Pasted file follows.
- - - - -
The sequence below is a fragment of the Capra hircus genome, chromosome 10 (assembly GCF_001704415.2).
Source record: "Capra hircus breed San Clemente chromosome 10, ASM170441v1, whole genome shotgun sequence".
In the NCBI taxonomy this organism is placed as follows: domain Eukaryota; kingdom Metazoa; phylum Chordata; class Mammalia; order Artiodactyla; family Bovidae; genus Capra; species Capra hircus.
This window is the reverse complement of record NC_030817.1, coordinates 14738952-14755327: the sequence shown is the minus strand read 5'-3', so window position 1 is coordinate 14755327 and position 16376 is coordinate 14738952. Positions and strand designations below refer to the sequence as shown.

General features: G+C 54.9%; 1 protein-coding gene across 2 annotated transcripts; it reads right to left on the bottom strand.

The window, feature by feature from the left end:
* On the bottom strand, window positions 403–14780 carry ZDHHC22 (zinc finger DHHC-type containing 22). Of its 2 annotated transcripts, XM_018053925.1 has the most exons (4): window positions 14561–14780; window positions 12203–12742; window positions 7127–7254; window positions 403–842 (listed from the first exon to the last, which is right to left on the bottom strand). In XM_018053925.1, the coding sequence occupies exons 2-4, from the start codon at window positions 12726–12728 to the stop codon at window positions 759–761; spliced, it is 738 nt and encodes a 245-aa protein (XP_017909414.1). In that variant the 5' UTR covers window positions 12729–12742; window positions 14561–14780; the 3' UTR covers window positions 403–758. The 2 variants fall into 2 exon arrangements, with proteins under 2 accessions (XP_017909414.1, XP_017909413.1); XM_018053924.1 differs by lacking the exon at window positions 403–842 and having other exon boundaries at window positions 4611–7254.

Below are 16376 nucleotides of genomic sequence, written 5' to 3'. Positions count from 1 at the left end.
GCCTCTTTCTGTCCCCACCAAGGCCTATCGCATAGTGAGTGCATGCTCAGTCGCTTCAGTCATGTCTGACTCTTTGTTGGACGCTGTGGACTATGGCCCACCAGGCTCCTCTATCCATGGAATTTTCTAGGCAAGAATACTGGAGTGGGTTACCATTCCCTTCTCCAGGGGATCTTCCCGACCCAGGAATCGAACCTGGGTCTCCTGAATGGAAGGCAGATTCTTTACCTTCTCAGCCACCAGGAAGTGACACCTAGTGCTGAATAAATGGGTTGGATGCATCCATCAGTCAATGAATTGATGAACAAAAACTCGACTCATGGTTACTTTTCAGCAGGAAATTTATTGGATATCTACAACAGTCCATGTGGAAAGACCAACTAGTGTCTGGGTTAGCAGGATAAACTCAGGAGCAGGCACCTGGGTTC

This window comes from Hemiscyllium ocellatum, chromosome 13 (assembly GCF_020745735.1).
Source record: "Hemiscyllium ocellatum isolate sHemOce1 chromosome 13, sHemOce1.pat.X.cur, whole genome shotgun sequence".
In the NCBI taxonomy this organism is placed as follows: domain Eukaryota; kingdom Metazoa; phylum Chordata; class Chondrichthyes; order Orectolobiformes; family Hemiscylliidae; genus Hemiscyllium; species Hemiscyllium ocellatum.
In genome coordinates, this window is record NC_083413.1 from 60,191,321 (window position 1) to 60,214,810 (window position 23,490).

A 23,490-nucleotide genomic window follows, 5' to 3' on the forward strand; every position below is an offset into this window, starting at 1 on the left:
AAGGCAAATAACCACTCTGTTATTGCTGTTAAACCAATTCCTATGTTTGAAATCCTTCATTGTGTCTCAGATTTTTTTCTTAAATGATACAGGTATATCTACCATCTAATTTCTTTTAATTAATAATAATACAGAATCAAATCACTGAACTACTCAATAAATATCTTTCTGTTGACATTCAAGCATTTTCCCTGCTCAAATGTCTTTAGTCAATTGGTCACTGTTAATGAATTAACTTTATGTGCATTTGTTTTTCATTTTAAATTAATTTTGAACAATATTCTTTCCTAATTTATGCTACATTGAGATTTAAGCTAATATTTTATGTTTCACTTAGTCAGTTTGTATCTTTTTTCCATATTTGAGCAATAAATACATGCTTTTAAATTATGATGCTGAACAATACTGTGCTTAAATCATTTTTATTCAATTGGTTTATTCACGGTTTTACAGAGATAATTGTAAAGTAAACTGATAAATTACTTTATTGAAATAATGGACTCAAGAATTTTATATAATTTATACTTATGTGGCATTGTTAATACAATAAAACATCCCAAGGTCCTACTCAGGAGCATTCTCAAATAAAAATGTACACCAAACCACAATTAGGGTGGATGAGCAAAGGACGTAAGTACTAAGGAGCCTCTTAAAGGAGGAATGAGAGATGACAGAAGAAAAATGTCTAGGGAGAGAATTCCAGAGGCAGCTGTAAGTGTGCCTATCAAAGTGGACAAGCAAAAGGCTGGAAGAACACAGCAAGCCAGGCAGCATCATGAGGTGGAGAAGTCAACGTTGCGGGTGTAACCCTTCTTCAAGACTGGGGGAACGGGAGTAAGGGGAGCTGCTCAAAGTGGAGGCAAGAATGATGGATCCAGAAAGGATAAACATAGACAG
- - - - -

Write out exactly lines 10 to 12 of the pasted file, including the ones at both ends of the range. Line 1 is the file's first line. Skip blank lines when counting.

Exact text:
This window comes from Hemiscyllium ocellatum, chromosome 13 (assembly GCF_020745735.1).
Source record: "Hemiscyllium ocellatum isolate sHemOce1 chromosome 13, sHemOce1.pat.X.cur, whole genome shotgun sequence".
In the NCBI taxonomy this organism is placed as follows: domain Eukaryota; kingdom Metazoa; phylum Chordata; class Chondrichthyes; order Orectolobiformes; family Hemiscylliidae; genus Hemiscyllium; species Hemiscyllium ocellatum.